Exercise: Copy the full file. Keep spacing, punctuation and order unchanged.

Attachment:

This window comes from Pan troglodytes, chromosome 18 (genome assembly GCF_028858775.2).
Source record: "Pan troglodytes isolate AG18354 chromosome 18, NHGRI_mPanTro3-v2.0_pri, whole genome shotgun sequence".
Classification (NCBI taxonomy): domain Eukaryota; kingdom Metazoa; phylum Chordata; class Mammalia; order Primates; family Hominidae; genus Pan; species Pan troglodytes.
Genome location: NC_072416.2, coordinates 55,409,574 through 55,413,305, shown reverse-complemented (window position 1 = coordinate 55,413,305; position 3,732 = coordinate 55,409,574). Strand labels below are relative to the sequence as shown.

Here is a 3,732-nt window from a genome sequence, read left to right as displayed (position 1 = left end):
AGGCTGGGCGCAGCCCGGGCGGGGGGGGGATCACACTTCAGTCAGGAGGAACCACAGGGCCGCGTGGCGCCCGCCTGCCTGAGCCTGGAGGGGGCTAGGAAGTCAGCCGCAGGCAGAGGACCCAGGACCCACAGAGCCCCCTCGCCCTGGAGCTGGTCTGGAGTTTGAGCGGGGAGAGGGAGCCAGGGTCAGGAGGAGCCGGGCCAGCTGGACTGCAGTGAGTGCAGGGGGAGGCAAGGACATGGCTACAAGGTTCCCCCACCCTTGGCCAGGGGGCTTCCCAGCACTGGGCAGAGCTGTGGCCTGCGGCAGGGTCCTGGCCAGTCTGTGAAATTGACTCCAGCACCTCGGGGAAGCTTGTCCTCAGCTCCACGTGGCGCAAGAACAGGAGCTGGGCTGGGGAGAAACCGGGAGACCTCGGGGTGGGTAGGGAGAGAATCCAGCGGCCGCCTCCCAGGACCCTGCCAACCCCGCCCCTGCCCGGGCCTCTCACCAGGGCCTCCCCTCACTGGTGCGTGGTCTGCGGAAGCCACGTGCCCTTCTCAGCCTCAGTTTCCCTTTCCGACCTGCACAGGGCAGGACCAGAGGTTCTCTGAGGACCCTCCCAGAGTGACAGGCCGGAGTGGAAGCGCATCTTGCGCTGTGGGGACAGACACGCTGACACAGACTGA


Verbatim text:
This window comes from Pan troglodytes, chromosome 18 (genome assembly GCF_028858775.2).
Source record: "Pan troglodytes isolate AG18354 chromosome 18, NHGRI_mPanTro3-v2.0_pri, whole genome shotgun sequence".
Classification (NCBI taxonomy): domain Eukaryota; kingdom Metazoa; phylum Chordata; class Mammalia; order Primates; family Hominidae; genus Pan; species Pan troglodytes.
Genome location: NC_072416.2, coordinates 55,409,574 through 55,413,305, shown reverse-complemented (window position 1 = coordinate 55,413,305; position 3,732 = coordinate 55,409,574). Strand labels below are relative to the sequence as shown.

Here is a 3,732-nt window from a genome sequence, read left to right as displayed (position 1 = left end):
AGGCTGGGCGCAGCCCGGGCGGGGGGGGGATCACACTTCAGTCAGGAGGAACCACAGGGCCGCGTGGCGCCCGCCTGCCTGAGCCTGGAGGGGGCTAGGAAGTCAGCCGCAGGCAGAGGACCCAGGACCCACAGAGCCCCCTCGCCCTGGAGCTGGTCTGGAGTTTGAGCGGGGAGAGGGAGCCAGGGTCAGGAGGAGCCGGGCCAGCTGGACTGCAGTGAGTGCAGGGGGAGGCAAGGACATGGCTACAAGGTTCCCCCACCCTTGGCCAGGGGGCTTCCCAGCACTGGGCAGAGCTGTGGCCTGCGGCAGGGTCCTGGCCAGTCTGTGAAATTGACTCCAGCACCTCGGGGAAGCTTGTCCTCAGCTCCACGTGGCGCAAGAACAGGAGCTGGGCTGGGGAGAAACCGGGAGACCTCGGGGTGGGTAGGGAGAGAATCCAGCGGCCGCCTCCCAGGACCCTGCCAACCCCGCCCCTGCCCGGGCCTCTCACCAGGGCCTCCCCTCACTGGTGCGTGGTCTGCGGAAGCCACGTGCCCTTCTCAGCCTCAGTTTCCCTTTCCGACCTGCACAGGGCAGGACCAGAGGTTCTCTGAGGACCCTCCCAGAGTGACAGGCCGGAGTGGAAGCGCATCTTGCGCTGTGGGGACAGACACGCTGACACAGACTGA